It was Saturday, October 20, 1973. I and my three suitemates were preparing to host a party in our quarters in Princeton University's Graduate College when the news came of the "Saturday Night Massacre," President Nixon's firing of the Watergate Special Prosecutor Archibald Cox. (It was so named because both Attorney General Elliot Richardson and his Deputy William Ruckelshaus refused to fire Cox, which caused them both to resign. Cox was finally fired by the infamous Robert Bork, who was then Solicitor General.) When Melissa, one of our guests arrived, she angrily declared, "He [Nixon] is going to get away with it!" And we - political scientists, historians, and economists - all nodded our heads in agreement. So much for our predictive skills! As everyone knows, in the end Nixon did not get away with it.
Whether or not the "Saturday Night Massacre" is actually an apt analogy to invoke in the aftermath of President Trump's termination of FBI Director James Comey, time will tell. (John Dean definitely does not consider it an appropriate analogy and said so quite clearly when interviewed yesterday.) And indeed my and many others' immediate recollection of 1973 may have more to do with today's overheated political climate than with the actual facts in the case.
The only point of similarity is that Comey and the FBI are apparently investigating the Trump campaign in connection with Russian interference in the 2016 election. The irony in all this is, of course, that Comey kept quiet about his investigation during the actual campaign, even as his irresponsible comments about Hillary Clinton may have tilted the election in Trump's favor. In an election that was decided by a small margin of votes in each of three states, any number of factors may have contributed to the unexpected outcome. But it is hard not to put at least part of the responsibility for that outcome on Comey's outrageous behavior. To add to the irony, it is precisely Comey's problematic behavior and comments in his first intervention last July that the Administration has now cited as the grounds for his dismissal!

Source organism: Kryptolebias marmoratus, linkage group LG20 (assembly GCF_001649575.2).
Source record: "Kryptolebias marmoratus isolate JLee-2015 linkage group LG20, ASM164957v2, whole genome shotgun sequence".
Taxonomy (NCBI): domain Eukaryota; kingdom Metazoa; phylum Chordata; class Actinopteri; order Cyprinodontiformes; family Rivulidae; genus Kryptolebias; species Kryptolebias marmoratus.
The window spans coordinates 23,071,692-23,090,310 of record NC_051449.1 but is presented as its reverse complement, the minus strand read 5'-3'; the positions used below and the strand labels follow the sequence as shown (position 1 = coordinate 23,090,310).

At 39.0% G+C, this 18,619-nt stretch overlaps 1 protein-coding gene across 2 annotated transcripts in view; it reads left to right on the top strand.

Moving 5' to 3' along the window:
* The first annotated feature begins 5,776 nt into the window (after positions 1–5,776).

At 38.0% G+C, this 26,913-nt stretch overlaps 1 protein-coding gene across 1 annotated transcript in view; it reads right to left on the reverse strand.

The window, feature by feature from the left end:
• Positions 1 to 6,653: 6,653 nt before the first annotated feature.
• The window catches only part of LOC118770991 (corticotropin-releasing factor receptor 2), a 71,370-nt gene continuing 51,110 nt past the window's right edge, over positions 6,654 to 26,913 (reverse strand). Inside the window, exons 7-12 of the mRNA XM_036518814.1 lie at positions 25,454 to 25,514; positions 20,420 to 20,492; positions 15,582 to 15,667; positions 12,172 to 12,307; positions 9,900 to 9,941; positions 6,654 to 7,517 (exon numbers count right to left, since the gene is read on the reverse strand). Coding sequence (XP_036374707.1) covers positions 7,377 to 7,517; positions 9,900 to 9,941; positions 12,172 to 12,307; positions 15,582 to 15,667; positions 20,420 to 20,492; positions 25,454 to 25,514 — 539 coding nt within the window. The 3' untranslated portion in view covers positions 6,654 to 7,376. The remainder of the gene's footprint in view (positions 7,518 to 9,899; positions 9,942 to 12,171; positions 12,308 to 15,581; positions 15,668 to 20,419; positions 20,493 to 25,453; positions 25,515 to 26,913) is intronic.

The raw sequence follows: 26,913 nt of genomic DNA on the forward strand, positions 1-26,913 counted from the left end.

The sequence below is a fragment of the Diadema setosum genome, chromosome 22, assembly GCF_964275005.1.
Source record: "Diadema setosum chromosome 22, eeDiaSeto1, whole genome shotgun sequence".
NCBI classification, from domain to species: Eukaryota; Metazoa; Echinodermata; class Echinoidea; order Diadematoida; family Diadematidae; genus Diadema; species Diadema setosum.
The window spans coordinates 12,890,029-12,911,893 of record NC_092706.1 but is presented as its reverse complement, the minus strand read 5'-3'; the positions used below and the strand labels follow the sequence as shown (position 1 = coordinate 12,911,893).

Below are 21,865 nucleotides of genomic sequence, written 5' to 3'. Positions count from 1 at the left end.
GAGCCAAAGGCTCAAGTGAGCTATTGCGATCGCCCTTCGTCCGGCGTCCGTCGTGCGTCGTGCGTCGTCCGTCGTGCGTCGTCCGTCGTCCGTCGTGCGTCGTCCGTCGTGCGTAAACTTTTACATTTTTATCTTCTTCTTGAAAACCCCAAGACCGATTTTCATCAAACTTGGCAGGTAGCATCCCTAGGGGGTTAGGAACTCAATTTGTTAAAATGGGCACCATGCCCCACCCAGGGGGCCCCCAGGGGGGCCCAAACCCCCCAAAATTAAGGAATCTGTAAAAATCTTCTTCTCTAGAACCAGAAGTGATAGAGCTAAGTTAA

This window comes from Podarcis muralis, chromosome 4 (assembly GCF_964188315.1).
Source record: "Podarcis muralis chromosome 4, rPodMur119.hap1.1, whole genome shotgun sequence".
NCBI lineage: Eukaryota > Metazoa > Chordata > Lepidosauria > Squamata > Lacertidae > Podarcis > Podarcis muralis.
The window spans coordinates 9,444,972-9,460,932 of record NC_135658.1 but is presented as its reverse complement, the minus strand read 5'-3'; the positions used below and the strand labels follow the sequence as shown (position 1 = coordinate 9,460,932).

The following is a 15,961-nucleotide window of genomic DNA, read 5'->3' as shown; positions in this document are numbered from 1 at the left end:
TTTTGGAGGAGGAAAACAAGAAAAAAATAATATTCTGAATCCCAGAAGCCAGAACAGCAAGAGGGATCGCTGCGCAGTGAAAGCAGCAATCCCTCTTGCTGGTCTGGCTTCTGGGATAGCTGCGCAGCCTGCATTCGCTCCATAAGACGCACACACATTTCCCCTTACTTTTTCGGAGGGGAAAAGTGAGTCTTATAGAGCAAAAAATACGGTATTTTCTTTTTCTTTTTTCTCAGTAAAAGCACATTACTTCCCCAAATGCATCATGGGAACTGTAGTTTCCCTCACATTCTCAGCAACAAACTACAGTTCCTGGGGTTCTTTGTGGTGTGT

On the one hand, clearly Comey should have been fired - both for what he said on July 5 and then for what he did on October 28. Besides possibly throwing the election to Trump, he inevitably undermined whatever confidence the public would otherwise have in the FBI. In that sense, one could say that President Trump did the right thing yesterday. But then why wait until May to do what any president should have done months ago? Crazy conspiracy theorists are going to have a field day with this, but (as is so often the case) one doesn't have to be a crazy conspiracy theorist to be troubled by both the act and the timing and to wonder whether the stated explanation and motives really tell the full and true story.
One big difference between 1973 and now is, of course, the character of the Republican party. It remains to be seen whether the Republican-run Congress will face up to its responsibility to ensure that Comey's replacement is committed to continuing the investigation - or, better still, appoint an Independent Investigatorto do so.